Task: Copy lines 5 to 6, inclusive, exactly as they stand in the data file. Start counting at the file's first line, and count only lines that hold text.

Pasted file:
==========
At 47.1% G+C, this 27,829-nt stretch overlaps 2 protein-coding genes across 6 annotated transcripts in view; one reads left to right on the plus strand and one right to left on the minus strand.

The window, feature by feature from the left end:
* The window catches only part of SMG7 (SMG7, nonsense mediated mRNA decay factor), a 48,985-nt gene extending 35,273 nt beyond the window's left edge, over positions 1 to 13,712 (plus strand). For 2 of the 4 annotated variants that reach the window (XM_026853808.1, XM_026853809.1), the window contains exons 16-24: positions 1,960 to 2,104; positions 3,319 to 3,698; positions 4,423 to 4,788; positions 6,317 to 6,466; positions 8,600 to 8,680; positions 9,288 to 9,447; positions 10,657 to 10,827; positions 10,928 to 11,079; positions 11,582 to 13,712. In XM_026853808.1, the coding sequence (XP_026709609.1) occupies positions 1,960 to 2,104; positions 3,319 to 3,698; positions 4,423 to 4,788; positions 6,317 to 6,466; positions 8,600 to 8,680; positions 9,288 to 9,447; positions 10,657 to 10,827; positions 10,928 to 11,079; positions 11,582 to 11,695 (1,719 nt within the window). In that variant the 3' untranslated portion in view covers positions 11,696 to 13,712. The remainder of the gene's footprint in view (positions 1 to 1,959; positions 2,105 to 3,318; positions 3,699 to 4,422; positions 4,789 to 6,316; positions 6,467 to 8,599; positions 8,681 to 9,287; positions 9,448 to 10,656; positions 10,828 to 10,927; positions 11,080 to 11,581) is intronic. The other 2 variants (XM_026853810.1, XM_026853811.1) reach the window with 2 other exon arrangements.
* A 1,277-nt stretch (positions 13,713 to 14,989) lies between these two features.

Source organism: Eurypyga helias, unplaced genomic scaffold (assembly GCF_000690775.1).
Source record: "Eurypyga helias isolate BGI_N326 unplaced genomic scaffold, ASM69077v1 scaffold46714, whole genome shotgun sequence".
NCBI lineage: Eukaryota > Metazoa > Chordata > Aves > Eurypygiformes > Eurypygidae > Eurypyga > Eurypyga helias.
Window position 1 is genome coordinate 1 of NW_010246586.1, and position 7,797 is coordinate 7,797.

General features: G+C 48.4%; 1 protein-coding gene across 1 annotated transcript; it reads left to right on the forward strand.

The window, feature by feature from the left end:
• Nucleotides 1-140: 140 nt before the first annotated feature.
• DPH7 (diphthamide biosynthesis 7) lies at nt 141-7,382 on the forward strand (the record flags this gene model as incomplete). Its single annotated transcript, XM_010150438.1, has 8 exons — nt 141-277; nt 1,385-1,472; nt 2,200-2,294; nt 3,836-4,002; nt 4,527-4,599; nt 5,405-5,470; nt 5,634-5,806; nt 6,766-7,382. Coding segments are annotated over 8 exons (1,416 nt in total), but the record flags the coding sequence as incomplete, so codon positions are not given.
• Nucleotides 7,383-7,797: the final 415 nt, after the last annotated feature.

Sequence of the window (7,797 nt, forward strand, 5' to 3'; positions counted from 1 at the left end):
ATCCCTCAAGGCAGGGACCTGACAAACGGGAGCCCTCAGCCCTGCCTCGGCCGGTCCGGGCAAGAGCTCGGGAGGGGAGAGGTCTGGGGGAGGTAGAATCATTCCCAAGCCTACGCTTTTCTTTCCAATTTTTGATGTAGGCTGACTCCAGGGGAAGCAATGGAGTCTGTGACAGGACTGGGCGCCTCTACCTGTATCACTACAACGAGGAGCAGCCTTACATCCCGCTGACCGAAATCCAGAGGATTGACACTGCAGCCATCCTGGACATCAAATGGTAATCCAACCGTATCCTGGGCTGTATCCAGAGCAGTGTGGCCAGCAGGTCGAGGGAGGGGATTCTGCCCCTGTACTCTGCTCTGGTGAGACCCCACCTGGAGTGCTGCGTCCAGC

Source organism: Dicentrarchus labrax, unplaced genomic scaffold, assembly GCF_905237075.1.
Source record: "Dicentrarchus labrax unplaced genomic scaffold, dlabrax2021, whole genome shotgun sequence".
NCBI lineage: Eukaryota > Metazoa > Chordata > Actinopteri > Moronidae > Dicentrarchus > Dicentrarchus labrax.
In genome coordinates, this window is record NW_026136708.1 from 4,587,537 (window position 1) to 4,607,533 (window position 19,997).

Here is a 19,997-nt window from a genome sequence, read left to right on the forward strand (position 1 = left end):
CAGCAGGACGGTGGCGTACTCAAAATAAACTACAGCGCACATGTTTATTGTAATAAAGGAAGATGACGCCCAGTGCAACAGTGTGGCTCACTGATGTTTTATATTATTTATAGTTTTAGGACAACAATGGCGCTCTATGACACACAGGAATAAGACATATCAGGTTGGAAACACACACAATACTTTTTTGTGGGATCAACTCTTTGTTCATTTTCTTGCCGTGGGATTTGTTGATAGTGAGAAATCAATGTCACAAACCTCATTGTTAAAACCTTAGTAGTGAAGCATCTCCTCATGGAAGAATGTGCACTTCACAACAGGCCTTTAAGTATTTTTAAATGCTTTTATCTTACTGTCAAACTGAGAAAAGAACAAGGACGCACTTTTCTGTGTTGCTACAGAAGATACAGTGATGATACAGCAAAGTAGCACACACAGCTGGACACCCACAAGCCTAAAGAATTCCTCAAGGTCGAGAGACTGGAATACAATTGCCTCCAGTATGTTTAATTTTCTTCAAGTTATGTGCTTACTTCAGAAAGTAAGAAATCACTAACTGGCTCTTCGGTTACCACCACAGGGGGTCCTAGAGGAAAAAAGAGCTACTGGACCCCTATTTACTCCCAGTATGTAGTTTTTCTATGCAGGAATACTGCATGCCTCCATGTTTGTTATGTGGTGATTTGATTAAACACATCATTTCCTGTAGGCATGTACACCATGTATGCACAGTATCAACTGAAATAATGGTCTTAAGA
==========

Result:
Source organism: Eurypyga helias, unplaced genomic scaffold (assembly GCF_000690775.1).
Source record: "Eurypyga helias isolate BGI_N326 unplaced genomic scaffold, ASM69077v1 scaffold46714, whole genome shotgun sequence".